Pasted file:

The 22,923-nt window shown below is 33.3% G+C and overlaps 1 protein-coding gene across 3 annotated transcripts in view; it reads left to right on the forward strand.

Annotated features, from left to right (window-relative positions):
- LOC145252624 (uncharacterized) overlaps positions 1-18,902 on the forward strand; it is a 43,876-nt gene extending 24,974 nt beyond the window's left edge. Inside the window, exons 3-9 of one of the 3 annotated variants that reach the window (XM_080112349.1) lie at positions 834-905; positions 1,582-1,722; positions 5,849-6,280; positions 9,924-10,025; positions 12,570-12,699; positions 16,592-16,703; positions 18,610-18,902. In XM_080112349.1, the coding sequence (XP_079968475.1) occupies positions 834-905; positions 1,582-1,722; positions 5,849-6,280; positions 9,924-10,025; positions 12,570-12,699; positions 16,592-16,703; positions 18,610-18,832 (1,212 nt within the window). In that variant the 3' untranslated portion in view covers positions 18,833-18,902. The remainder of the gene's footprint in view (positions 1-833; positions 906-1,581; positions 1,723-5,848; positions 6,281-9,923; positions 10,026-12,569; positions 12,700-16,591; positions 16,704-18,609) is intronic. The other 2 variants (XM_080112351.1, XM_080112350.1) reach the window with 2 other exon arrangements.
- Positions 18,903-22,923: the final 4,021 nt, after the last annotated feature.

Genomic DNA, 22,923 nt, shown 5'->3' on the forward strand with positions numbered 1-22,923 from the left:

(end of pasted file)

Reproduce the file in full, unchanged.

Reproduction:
The 22,923-nt window shown below is 33.3% G+C and overlaps 1 protein-coding gene across 3 annotated transcripts in view; it reads left to right on the forward strand.

Annotated features, from left to right (window-relative positions):
- LOC145252624 (uncharacterized) overlaps positions 1-18,902 on the forward strand; it is a 43,876-nt gene extending 24,974 nt beyond the window's left edge. Inside the window, exons 3-9 of one of the 3 annotated variants that reach the window (XM_080112349.1) lie at positions 834-905; positions 1,582-1,722; positions 5,849-6,280; positions 9,924-10,025; positions 12,570-12,699; positions 16,592-16,703; positions 18,610-18,902. In XM_080112349.1, the coding sequence (XP_079968475.1) occupies positions 834-905; positions 1,582-1,722; positions 5,849-6,280; positions 9,924-10,025; positions 12,570-12,699; positions 16,592-16,703; positions 18,610-18,832 (1,212 nt within the window). In that variant the 3' untranslated portion in view covers positions 18,833-18,902. The remainder of the gene's footprint in view (positions 1-833; positions 906-1,581; positions 1,723-5,848; positions 6,281-9,923; positions 10,026-12,569; positions 12,700-16,591; positions 16,704-18,609) is intronic. The other 2 variants (XM_080112351.1, XM_080112350.1) reach the window with 2 other exon arrangements.
- Positions 18,903-22,923: the final 4,021 nt, after the last annotated feature.

Genomic DNA, 22,923 nt, shown 5'->3' on the forward strand with positions numbered 1-22,923 from the left: